“Yankee Doodle went to town, riding on a pony, stuck a feather in his hat, and called it macaroni.” Who hasn’t sung this song in elementary school? Did you, like me, think it silly to call a feather a form of Italian pasta? It might surprise you that actually the British originated this tune to disparage the Patriot’s manhood. In 18th century term “macaroni” was much like calling someone a queer.
In the mid 18th century an Italian fashion was adopted by English “dandies and fops” which was called “Macaroni.” The style was an over exaggerated effeminate attire complete with a small feathered hat resting on a large powdered wig. These Macaroni young men would gather for assignations in taverns or so called “Molly Clubs”. One of the most notorious establishments for these “Nancy boys” and their admirers was a London coffee shop where members of the Macaroni Club met. The club was organized and led by a London bookseller and jeweler with the unfortunate name of Samuel Drybutter. Little known today, he was so notorious in the late 1700s that he was beaten to death by an angry mob outside his posh Pall Mall home.
Samuel Drybutter, born circa 1735, was a trendy merchant and bookseller whose home and shop were in the Pall Mall section of London. In the 18th century, Pall Mall Street was known for high-class shopping and gentlemen’s clubs. It was also known for its fashionable London residences. As well as being a bookseller, his shop sold luxury goods such as high priced jewelry, watches, and various other ornamental trinkets. Physically he was a small, delicate man who lived with his mother. Other trades men knew him as being honest and of good character. However what they did not know about Drybutter was that he was a “notorious sodomite”.
Drybutter’s first run in with the law was in 1757 when he was pilloried for selling copies of John Cleland’s pornographic novel “Fanny Hill, or the Memoirs of a Woman of Pleasure” in which there was a graphic depiction of “sodomy”. One homoerotic passage in that novel, which did not appear in the first edition, was thought to be written by Drybutter. The author was a long time friend of an actor named Samuel Foote, who was indeed a “close friend” of Drybutter and a “fellow traveler” and perhaps a youthful lover.
Drybutter managed to stay out of trouble with the law until 1770 when he was arrested for “attempted sodomy” and exhibited in the pillory. Despite this, in 1771 Drybutter again attempted “to repeat the infamous and detestable crime to which he seems to have so strong, though unnatural, a propensity.” He solicited a horse grenadier whom Drybutter “wanted him to dismount, and accompany him to a private place.” The soldier refused and seized Drybutter and turned him over to a watchman who arrested him. However, the next day Drybutter then counter-charged that the grenadier had attempted to extort money from him, and the grenadier himself was arrested.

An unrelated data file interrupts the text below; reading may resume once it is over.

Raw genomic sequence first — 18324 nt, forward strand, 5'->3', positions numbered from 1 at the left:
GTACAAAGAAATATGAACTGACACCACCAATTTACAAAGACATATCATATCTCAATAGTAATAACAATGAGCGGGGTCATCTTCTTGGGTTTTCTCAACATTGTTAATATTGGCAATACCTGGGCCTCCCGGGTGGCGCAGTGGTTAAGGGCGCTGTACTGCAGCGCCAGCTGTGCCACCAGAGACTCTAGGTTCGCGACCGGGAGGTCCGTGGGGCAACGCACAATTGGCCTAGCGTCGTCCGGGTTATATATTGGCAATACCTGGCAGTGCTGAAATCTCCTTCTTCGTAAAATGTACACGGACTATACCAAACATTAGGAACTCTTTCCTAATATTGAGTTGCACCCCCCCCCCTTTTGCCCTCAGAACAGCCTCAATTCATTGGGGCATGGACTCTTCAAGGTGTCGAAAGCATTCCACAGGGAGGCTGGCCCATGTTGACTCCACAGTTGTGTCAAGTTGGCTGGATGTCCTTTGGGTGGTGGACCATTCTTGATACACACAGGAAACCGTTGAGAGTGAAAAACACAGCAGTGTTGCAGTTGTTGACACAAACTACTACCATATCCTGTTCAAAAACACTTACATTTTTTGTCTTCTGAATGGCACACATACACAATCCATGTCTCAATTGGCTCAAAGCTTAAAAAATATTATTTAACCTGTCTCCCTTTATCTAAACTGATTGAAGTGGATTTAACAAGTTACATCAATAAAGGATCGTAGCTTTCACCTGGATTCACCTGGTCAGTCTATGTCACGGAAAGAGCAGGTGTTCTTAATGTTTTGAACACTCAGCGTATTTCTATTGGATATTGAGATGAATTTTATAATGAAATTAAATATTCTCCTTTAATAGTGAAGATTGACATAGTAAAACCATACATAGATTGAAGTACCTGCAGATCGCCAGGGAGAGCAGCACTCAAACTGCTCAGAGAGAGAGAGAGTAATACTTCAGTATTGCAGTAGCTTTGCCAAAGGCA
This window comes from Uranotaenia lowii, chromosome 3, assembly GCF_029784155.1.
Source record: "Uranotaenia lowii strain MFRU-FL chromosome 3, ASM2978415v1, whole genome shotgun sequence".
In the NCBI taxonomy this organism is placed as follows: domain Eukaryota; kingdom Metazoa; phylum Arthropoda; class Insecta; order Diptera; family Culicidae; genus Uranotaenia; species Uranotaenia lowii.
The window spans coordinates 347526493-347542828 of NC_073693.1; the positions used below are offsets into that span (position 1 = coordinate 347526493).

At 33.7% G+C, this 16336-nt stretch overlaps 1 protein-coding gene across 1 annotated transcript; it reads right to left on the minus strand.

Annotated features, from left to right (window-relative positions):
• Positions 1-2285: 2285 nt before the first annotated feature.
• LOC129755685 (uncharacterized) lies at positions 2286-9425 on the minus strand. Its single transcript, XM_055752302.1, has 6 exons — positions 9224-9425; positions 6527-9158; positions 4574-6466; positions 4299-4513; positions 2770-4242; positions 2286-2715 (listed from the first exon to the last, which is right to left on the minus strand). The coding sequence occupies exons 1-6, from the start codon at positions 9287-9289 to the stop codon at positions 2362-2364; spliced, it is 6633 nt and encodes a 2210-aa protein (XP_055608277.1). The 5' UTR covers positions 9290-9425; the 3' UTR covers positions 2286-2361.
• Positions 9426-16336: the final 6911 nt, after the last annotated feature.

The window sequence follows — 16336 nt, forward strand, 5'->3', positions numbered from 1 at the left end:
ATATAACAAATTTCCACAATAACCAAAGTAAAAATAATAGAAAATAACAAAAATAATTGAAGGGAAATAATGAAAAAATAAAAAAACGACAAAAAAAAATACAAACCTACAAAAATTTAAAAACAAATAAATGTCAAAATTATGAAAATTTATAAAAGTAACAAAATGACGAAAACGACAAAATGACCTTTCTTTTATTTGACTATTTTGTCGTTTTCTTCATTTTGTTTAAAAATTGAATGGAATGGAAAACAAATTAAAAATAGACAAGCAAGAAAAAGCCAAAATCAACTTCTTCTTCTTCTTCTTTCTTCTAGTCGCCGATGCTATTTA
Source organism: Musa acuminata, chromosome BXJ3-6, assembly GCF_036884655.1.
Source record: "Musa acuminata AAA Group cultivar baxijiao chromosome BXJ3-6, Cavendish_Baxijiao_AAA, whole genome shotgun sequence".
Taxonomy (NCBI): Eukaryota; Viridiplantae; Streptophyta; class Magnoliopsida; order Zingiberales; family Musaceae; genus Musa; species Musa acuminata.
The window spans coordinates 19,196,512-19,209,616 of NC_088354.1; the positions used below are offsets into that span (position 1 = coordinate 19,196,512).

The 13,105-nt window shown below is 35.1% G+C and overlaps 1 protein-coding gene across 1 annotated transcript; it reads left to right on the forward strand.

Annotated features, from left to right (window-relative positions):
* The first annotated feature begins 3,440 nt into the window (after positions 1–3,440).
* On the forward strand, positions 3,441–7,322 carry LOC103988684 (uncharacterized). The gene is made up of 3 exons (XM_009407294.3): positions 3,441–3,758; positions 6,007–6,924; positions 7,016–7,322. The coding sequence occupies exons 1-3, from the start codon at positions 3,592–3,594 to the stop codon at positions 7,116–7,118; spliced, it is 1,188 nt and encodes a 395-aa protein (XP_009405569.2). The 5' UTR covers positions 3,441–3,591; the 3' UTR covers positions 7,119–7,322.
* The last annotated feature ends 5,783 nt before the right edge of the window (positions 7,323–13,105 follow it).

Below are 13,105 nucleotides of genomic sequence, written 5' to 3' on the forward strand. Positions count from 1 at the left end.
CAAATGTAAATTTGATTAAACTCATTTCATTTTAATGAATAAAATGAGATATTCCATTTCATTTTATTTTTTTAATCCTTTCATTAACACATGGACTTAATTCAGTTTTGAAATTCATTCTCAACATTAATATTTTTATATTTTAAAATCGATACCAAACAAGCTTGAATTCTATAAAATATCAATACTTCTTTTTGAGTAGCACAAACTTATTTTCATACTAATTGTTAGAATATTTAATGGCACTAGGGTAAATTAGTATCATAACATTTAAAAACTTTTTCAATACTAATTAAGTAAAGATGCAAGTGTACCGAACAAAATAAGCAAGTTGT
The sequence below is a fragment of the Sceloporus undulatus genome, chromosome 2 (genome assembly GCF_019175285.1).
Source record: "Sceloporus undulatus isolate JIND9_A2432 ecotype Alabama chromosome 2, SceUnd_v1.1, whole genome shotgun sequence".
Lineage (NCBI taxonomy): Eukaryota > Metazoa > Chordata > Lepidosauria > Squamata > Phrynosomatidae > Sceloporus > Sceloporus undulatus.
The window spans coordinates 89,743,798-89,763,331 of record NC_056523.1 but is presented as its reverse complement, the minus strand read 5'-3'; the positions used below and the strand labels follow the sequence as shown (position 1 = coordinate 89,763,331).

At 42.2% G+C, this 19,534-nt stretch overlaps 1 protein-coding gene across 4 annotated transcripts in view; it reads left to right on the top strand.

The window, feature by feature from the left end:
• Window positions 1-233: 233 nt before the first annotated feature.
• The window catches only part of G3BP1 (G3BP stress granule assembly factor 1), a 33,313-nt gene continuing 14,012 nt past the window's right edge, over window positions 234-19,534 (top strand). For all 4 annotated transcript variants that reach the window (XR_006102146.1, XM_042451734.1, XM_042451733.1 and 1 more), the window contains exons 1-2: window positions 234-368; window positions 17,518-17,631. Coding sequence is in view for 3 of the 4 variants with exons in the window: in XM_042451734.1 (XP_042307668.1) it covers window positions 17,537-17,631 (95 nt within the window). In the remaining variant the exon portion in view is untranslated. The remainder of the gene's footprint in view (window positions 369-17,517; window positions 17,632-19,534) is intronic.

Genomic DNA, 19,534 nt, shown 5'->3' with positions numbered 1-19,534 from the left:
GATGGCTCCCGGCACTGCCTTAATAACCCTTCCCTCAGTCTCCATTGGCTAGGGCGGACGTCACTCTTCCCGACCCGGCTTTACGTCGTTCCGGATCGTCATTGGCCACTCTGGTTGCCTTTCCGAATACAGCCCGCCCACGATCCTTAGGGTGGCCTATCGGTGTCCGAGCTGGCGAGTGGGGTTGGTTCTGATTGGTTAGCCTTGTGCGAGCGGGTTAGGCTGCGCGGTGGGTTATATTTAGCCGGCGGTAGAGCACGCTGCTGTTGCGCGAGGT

The trial of the jeweler from Pall Mall Street and news of his indecent proposition to the King’s horse grenadier attracted a swarm of people and it was thought prudent to convey Drybutter in a carriage to the court “lest he should have fallen a prey to the fury of the mob.” Charges were dismissed against Drybutter and the grenadier.
During the following year, in 1772 according to newspaper reports, Drybutter continued to narrowly miss being apprehended for sodomy, however his activities were overshadowed by a more serious of a case of sodomy. An army captain named Robert Jones was on trial for sodomizing a 13-year-old boy. Sensational with all the graphic details the public desire, the trial concluded with the death sentence for Captain Roberts.
During the trial of Captain Jones for sodomy, London newspapers began urging the local magistrates to do something about Drybutter and his Macaroni Club. “A celebrated toyman [jeweler], not far from Westminster-hall, has taken a house in Pall-mall for the reception of a detestable set of wretches of his own stamp.” Drybutter’s reputation was so damaged by these newspaper attacks that he became infamous to even strangers.